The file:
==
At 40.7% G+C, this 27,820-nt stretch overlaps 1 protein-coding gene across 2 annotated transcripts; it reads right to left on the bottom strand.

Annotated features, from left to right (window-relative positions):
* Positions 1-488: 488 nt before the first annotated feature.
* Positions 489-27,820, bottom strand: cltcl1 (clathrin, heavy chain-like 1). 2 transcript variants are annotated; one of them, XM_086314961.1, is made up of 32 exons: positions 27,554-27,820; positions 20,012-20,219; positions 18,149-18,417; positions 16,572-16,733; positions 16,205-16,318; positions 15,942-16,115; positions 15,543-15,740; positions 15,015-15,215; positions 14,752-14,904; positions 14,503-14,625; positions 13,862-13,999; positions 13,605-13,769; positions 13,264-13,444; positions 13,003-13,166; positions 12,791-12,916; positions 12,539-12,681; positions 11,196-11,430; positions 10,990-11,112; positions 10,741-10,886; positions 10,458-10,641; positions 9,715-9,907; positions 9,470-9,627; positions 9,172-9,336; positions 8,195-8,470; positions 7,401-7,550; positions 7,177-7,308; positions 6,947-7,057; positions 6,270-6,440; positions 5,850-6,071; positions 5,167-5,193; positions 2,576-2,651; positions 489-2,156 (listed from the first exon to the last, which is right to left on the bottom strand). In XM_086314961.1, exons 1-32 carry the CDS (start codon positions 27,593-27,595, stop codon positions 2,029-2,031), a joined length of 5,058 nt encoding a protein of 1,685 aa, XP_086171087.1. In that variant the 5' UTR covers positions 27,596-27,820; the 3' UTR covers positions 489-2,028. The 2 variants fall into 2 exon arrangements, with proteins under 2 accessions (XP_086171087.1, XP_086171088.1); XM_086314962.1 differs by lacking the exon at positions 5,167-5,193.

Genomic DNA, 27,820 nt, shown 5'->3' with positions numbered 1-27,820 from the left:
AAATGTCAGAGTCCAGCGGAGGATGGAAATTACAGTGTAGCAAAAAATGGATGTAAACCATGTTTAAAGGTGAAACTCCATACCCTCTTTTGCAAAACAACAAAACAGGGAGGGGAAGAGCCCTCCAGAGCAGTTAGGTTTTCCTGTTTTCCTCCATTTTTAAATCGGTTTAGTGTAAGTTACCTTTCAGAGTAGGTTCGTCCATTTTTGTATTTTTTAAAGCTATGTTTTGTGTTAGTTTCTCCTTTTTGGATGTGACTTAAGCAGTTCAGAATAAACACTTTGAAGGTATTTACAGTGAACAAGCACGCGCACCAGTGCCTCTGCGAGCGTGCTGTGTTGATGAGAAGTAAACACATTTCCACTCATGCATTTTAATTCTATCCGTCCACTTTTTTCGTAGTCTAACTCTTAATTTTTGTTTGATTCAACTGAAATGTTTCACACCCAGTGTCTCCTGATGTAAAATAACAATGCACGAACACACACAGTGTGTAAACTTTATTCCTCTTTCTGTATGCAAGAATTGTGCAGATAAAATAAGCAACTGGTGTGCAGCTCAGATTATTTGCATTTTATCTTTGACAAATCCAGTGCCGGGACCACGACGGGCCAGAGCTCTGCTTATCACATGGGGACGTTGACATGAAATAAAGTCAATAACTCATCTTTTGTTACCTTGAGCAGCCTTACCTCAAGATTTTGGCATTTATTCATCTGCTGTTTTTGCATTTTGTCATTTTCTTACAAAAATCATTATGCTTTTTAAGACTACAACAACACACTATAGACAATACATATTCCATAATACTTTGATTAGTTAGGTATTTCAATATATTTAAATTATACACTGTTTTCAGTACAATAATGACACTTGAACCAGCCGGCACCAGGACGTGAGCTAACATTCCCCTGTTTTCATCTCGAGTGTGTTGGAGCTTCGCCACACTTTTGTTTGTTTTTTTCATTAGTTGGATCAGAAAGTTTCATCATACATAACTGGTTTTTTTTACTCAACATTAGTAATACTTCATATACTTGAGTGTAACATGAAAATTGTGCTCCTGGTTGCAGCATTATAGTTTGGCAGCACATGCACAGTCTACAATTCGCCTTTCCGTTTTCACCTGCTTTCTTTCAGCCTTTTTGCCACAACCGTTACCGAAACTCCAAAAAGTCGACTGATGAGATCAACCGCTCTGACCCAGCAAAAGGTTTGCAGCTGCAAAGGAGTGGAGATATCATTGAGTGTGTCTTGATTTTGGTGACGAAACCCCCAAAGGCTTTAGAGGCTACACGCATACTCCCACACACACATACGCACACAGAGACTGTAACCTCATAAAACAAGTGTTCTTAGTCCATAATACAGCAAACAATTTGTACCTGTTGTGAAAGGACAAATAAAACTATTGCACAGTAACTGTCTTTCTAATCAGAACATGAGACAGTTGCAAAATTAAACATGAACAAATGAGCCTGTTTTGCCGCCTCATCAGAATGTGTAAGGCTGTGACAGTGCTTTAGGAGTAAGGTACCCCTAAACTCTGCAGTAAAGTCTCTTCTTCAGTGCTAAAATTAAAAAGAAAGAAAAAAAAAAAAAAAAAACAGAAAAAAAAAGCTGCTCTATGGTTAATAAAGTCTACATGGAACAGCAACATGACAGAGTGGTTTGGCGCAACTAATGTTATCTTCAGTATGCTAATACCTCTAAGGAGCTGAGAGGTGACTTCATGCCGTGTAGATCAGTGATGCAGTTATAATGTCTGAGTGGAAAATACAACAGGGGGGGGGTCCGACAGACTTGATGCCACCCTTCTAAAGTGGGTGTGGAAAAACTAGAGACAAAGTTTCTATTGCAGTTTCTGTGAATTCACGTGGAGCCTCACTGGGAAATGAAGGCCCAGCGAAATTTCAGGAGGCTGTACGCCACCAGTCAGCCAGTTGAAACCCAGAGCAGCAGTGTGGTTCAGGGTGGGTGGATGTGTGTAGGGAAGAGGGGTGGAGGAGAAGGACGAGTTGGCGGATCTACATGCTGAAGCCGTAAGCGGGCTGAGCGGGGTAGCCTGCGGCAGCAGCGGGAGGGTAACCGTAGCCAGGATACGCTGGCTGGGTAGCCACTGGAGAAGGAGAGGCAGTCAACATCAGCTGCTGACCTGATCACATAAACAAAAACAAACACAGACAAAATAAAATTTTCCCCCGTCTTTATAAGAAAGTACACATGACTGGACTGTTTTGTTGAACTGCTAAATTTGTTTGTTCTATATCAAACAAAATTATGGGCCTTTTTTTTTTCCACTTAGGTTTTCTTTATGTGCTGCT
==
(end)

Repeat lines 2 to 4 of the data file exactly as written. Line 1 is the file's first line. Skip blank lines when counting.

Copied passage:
Annotated features, from left to right (window-relative positions):
* Positions 1-488: 488 nt before the first annotated feature.
* Positions 489-27,820, bottom strand: cltcl1 (clathrin, heavy chain-like 1). 2 transcript variants are annotated; one of them, XM_086314961.1, is made up of 32 exons: positions 27,554-27,820; positions 20,012-20,219; positions 18,149-18,417; positions 16,572-16,733; positions 16,205-16,318; positions 15,942-16,115; positions 15,543-15,740; positions 15,015-15,215; positions 14,752-14,904; positions 14,503-14,625; positions 13,862-13,999; positions 13,605-13,769; positions 13,264-13,444; positions 13,003-13,166; positions 12,791-12,916; positions 12,539-12,681; positions 11,196-11,430; positions 10,990-11,112; positions 10,741-10,886; positions 10,458-10,641; positions 9,715-9,907; positions 9,470-9,627; positions 9,172-9,336; positions 8,195-8,470; positions 7,401-7,550; positions 7,177-7,308; positions 6,947-7,057; positions 6,270-6,440; positions 5,850-6,071; positions 5,167-5,193; positions 2,576-2,651; positions 489-2,156 (listed from the first exon to the last, which is right to left on the bottom strand). In XM_086314961.1, exons 1-32 carry the CDS (start codon positions 27,593-27,595, stop codon positions 2,029-2,031), a joined length of 5,058 nt encoding a protein of 1,685 aa, XP_086171087.1. In that variant the 5' UTR covers positions 27,596-27,820; the 3' UTR covers positions 489-2,028. The 2 variants fall into 2 exon arrangements, with proteins under 2 accessions (XP_086171087.1, XP_086171088.1); XM_086314962.1 differs by lacking the exon at positions 5,167-5,193.